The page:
SF Sports Massage Therapy


Most people have questions about sports massage before booking an appointment. Here are some of the most popular questions we get asked regularly. If you have a question that ISN’T covered, please get in touch.

How often should I get a sports massage?

If a sports massage is to be used for pain relief after an injury it is more likely to be used more frequently. It all depends how the body responds.

If you were to come in for general loosening before or after an event then one would normally be enough. 

Does massage hurt? Do some types hurt more than others?

It can be painful from time to time as you work out bits of tension and ‘scar tissue’ but it doesn’t always have to be. Sports massage can be pretty sore but that kind of pain is usually a bitter sweet pain.

How soon can I go back to my sport?

The key is to listen to your body. Do your stretches. Warm up and warm down. If you are getting frustrated, ease back into training. Slow and steady gets you ready. Use sports massage regularly (every 4 to 6 weeks) as part of your maintenance programme.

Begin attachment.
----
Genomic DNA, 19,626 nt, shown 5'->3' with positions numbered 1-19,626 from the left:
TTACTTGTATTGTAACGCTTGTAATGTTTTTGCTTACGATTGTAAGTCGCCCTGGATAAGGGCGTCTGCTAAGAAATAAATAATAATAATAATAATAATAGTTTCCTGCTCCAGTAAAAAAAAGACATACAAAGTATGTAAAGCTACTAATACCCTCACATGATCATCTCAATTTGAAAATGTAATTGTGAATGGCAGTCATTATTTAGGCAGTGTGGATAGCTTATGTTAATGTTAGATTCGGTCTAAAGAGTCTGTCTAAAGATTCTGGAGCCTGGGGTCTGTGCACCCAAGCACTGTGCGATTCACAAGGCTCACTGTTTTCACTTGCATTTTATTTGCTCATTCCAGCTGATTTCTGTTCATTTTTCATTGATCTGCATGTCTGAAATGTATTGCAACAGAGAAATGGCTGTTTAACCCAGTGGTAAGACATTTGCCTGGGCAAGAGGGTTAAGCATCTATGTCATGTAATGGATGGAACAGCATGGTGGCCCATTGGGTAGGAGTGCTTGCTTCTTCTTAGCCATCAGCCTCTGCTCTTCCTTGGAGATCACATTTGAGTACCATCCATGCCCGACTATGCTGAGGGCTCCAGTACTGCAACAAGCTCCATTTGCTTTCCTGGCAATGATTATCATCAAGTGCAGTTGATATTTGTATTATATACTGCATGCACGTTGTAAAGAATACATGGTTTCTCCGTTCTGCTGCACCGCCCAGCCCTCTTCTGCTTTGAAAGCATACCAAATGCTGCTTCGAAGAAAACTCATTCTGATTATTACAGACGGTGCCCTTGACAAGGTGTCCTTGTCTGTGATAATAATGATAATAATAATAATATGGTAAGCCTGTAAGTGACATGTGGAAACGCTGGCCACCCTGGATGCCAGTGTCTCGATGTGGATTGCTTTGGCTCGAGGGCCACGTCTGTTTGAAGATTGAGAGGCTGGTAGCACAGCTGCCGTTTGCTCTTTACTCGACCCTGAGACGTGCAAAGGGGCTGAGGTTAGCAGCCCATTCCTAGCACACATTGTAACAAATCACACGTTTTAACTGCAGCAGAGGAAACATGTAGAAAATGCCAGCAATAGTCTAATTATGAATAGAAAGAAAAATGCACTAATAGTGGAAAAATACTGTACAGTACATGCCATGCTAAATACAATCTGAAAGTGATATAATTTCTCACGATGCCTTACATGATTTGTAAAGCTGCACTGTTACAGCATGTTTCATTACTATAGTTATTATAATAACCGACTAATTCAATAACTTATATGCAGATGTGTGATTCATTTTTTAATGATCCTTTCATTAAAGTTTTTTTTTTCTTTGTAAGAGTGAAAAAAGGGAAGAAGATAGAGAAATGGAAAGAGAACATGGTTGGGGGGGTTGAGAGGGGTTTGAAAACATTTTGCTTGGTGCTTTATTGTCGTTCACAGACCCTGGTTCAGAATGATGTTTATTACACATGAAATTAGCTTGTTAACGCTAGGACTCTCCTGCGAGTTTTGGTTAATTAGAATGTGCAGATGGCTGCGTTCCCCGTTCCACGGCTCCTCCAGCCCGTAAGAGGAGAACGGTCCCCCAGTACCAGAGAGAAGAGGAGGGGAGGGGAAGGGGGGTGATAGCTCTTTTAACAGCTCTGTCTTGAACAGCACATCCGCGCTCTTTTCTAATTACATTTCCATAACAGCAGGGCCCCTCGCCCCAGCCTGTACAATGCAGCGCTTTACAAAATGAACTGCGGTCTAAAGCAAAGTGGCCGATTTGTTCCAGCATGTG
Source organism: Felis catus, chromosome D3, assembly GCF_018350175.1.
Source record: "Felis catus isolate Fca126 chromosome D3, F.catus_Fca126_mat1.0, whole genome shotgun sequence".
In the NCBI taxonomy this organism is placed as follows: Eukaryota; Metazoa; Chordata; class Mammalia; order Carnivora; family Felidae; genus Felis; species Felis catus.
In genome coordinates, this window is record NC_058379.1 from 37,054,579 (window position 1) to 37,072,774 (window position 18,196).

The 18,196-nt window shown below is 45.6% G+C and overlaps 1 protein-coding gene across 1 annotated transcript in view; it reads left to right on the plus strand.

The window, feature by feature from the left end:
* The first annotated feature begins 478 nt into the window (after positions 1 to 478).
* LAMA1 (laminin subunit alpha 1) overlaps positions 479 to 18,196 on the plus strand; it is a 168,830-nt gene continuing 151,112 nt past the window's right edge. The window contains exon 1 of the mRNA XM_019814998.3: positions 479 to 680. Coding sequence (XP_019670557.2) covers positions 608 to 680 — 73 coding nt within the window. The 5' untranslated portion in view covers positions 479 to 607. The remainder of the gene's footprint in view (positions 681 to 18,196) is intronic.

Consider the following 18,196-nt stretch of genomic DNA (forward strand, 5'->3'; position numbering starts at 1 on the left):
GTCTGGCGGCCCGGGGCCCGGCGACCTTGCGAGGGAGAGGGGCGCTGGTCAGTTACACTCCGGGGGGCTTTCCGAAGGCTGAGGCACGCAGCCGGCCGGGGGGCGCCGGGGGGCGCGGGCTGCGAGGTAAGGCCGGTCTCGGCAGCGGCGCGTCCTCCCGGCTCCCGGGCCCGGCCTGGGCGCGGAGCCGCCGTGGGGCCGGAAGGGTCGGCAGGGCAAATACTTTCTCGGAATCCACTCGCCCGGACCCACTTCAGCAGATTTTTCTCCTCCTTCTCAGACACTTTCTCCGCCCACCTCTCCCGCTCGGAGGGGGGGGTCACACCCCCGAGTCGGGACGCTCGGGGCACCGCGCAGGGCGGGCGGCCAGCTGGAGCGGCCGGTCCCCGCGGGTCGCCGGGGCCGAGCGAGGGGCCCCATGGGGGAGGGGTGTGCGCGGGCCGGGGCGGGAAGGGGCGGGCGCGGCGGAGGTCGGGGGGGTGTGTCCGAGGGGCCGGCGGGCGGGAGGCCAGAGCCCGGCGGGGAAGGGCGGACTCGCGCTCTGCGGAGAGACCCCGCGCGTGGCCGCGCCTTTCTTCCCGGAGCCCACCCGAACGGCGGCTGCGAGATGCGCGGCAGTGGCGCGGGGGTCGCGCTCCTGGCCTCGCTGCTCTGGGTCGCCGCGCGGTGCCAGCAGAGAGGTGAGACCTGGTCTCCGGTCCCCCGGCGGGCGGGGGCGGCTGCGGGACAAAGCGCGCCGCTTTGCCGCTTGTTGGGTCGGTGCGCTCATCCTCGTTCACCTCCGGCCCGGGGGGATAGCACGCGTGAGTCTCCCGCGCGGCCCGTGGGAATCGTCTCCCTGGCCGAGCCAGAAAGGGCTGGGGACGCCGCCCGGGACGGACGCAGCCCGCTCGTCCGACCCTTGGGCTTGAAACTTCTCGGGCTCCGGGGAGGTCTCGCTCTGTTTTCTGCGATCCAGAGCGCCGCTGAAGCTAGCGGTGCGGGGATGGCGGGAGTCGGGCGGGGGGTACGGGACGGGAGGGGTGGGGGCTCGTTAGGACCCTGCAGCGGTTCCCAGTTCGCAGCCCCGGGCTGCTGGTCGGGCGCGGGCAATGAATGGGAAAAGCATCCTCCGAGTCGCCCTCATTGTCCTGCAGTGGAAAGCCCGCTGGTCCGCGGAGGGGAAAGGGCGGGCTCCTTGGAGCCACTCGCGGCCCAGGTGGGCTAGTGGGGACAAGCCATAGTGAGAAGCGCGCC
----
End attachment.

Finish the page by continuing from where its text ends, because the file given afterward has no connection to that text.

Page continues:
What are the key benefits of sports massage?

Pain relief, improvement in flexibility/range of movement, increased recovery from training, releasing muscle tension and restoring balance to the musculoskeletal system. It helps get rid of toxins (the build up of lactic acid in the muscle groups) and helps improve the lymphatic drainage system. 

What can I do to prevent injury?

Warm ups and warm downs are crucial. Use heat and cold packs appropriately. Have a m aintenance programme of massages. Rest if you feel you are restricted in any movements. Listen to your body!

Is a sports massage only relevant if I regularly participate in sport?

Absolutely not – probably half of the cases that come to us are non sports related.

What should I wear to my appointment?

If you have a lower limb problem, please bring a pair of shorts with you. For other problem areas, wear something comfortable and easy to get in and out of.

What is scar tissue?

Scar tissue is located and lacks mobility, extensibility and strength. It can feel just gritty or like marbles or in severe cases hard and solid.

What is Fascia?

Fascia is the organ of posture. It’s a fibrous connective tissue which covers and supports the body, essentially providing both shape and form.

Change in the form of thickening and sticking of fibres can occur. This can creep and spread, over a period of time causing a wide spread of rigidity of fascial tissue locking the soft tissues onto positions of strain and dysfunction.  Causing conditions such as poor posture, muscle imbalances which can eventually cause lengthening, weakening and injury.  


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